Objectives: Understanding lifestyle improvements among individuals with chronic illness is vital for targeting interventions that can increase longevity and improve quality of life.
Methods: Data from the U.S. Health and Retirement Study were used to examine changes in smoking, alcohol use, and exercise 2-14 years after a diagnosis of heart disease, diabetes, cancer, stroke, or lung disease.
Results: Patterns of behavior change following diagnosis indicated that the vast majority of individuals diagnosed with a new chronic condition did not adopt healthier behaviors. Smoking cessation among those with heart disease was the largest observed change, but only 40% of smokers quit. There were no significant increases in exercise for any health condition. Changes in alcohol consumption were small, with significant declines in excessive drinking and increases in abstention for a few health conditions. Over the long term, individuals who made changes appeared to maintain those changes. Latent growth curve analyses up to 14 years after diagnosis showed no average long-term improvement in health behaviors.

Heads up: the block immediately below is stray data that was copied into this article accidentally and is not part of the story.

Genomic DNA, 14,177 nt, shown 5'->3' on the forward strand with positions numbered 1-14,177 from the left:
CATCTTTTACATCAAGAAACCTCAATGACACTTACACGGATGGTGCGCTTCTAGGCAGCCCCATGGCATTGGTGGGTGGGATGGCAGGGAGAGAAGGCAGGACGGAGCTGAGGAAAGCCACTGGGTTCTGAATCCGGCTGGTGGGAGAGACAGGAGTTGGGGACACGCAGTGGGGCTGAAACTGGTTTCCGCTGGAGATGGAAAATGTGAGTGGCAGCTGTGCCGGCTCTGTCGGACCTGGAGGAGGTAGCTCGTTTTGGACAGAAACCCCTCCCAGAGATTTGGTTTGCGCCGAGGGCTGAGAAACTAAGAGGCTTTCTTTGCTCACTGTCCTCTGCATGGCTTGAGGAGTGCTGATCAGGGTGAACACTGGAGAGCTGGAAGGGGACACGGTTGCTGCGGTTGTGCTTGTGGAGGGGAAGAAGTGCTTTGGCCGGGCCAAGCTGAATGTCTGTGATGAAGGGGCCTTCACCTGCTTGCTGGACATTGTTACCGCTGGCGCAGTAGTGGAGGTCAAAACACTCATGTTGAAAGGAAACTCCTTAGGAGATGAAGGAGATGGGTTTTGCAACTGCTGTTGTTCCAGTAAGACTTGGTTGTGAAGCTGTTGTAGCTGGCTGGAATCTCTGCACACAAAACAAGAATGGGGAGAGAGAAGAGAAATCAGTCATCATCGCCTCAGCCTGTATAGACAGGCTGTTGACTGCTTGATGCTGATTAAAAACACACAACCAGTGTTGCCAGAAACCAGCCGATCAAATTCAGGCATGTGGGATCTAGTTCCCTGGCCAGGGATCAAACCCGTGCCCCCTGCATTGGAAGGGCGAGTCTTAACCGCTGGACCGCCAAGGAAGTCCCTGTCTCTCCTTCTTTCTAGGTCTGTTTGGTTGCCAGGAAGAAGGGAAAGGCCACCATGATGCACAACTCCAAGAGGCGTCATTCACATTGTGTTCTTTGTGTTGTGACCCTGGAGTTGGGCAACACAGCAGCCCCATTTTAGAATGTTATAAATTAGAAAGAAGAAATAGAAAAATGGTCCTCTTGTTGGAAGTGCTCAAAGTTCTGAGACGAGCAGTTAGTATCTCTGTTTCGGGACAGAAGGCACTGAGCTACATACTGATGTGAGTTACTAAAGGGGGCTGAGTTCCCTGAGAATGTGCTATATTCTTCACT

Discussion: Results provide important new information on health behavior changes among those with chronic disease and suggest that intensive efforts are required to help initiate and maintain lifestyle improvements among this population.